For the first few years of its existence, the association focused primarily on the apprentice problem, developing a certificate of completion that was given to each apprentice at the successful conclusion of his apprenticeship, a certificate he had to produce in order to be hired as a journeyman. That seemed to stem the tide of most premature departures; as such, the group turned its attention to providing social and educational opportunities for its members and their apprentices. As a result, within a few short years, the Massachusetts Charitable Mechanics Association hosted lectures, exhibitions, conferences, evening classes, as well as a library and a school—all focused on supporting tradesmen and their apprentices in the mechanic or practical arts. In other words, the group’s answer to the apprenticeship problem—beyond a certificate of completion—was a bold, progressive plan of education and technical training.
One of the most beneficial and lasting outcomes of the association was its library, which came about in 1820, when Boston merchant William Wood informed members of the association that he was interested in donating several hundred books to the group as the nucleus of a lending library for use by members’ apprentices. Within a few years, Wood’s interest blossomed into a full-fledged library of over fifteen hundred volumes. However, the time and effort needed to maintain the library became so great that the group’s members voted to hand the administration of the library over to the apprentices themselves. In 1828, they did just that, encouraging the apprentices to form their own organization—the Mechanic Apprentices Library Association. For the next several decades, members of the Mechanic Apprentices Library Association supervised the book-lending program, solicited new donations, monitored monthly subscriptions, purchased, processed, and shelved new books, and generally helped maintain and run the library.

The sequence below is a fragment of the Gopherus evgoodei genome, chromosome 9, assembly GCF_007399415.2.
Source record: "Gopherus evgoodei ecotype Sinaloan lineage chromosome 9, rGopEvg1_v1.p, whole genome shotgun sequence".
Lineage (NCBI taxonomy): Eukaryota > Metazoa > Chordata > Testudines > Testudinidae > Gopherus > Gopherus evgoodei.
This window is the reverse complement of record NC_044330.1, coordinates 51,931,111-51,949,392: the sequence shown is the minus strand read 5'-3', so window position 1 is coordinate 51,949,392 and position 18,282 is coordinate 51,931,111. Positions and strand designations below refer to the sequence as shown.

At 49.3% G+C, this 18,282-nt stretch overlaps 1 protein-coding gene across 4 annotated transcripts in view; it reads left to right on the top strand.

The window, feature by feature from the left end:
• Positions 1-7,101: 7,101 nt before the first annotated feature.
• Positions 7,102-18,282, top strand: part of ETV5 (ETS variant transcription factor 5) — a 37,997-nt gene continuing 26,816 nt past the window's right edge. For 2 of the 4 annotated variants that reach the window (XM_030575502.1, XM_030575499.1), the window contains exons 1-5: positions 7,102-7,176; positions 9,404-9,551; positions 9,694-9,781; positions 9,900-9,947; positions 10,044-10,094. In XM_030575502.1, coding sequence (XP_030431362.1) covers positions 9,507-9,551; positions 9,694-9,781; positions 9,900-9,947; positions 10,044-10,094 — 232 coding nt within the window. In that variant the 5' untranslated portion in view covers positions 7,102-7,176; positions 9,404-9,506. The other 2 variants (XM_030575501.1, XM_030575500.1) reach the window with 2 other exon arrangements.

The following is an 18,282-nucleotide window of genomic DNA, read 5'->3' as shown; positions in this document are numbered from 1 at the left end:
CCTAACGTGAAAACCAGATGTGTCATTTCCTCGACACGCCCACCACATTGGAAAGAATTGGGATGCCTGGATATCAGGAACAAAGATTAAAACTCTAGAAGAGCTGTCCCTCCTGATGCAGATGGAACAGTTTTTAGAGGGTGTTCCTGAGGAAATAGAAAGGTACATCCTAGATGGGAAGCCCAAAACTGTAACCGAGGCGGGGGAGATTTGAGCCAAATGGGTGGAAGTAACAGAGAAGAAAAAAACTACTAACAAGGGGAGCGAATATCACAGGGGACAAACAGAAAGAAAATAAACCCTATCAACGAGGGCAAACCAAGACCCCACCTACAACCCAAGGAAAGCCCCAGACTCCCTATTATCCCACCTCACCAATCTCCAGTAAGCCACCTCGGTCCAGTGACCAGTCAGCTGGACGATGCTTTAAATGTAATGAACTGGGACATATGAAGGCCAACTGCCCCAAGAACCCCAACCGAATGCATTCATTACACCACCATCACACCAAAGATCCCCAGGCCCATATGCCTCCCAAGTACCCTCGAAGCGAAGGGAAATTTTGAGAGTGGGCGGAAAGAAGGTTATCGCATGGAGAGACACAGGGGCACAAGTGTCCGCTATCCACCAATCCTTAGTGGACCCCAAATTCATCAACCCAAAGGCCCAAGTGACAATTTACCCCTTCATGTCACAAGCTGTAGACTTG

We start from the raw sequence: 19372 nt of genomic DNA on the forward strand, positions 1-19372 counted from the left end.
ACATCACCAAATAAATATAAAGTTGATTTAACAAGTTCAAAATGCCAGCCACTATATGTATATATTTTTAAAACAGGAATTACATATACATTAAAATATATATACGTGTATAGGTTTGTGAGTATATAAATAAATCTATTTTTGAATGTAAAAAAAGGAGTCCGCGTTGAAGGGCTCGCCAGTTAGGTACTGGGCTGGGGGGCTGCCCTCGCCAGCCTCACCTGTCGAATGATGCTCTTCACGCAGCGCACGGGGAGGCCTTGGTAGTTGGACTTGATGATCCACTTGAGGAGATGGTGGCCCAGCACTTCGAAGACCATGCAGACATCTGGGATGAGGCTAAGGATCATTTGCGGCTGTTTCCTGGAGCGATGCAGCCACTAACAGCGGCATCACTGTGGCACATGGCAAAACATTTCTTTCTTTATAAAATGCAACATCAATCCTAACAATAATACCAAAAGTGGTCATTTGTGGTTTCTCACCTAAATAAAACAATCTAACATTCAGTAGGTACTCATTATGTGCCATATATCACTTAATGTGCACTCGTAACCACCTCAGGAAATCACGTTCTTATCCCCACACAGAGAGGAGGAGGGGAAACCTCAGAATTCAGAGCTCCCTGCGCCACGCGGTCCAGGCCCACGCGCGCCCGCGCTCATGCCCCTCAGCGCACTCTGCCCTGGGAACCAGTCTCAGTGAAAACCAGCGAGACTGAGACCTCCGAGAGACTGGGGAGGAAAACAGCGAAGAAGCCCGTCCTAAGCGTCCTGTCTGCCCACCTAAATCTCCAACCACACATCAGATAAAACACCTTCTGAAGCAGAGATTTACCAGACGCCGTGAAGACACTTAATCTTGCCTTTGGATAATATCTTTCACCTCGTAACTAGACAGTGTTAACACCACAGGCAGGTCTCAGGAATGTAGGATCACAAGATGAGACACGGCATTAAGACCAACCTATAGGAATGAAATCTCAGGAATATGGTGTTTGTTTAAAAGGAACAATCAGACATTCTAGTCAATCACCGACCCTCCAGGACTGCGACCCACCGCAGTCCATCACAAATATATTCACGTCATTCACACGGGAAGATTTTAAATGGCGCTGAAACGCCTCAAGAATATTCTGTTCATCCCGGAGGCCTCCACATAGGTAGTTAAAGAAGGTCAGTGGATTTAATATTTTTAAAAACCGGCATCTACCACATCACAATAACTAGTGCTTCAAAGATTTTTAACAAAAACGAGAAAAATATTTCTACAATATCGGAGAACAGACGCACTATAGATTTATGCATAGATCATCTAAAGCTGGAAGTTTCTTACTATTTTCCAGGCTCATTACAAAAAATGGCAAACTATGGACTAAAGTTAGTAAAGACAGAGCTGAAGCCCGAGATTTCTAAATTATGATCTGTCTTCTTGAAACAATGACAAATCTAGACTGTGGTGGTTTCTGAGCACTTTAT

Whereas the focus of the Massachusetts Charitable Mechanics Association was on the working-class adult, it did not ignore the public school system. Leaders of the group often had a close working relationship with members of the Boston School Committee, an institution that dated back to the mid-seventeenth century, with members often sharing leadership positions in both organizations. This was not out of the ordinary, rather another example of the far-reaching arm of any city’s business community, a community interested in many things, but especially in producing skilled workers to fill the ranks of their manufacturing, mercantile, and banking endeavors.
Since existing forms of education in and around Boston—the town school, the private academy, the Latin grammar school, and the classically-oriented college—didn’t address these needs sufficiently, members of the Massachusetts Charitable Mechanics Association took it upon themselves to develop a free, tax-supported secondary school with a strong vocational emphasis. Boston already had a free, tax-supported secondary school—The Latin Grammar School of Boston—but that school existed for a small percentage of the population. Since admission to Boston Latin depended upon a student’s ability to pass a set of rigorous entrance exams, it presumed that a family could afford to send its sons to a private academy or to hire a tutor to prepare them for the exams. As such, the desks of Boston Latin were often filled with the sons (daughters would come later) of those who could most afford to prepare them for entry into the school.
What was needed was another secondary school experience, one that was also free and tax-supported, but open to the sons (again, daughters would come later) of the working class. A school where, along with grammar, rhetoric, English literature and composition, moral philosophy, history, civics, and geography, students could take courses in surveying, navigation, map reading, astronomy, optics, bookkeeping, even penmanship as they prepared for careers as accountants, surveyors, notaries, clerks, merchants, bankers, and the like.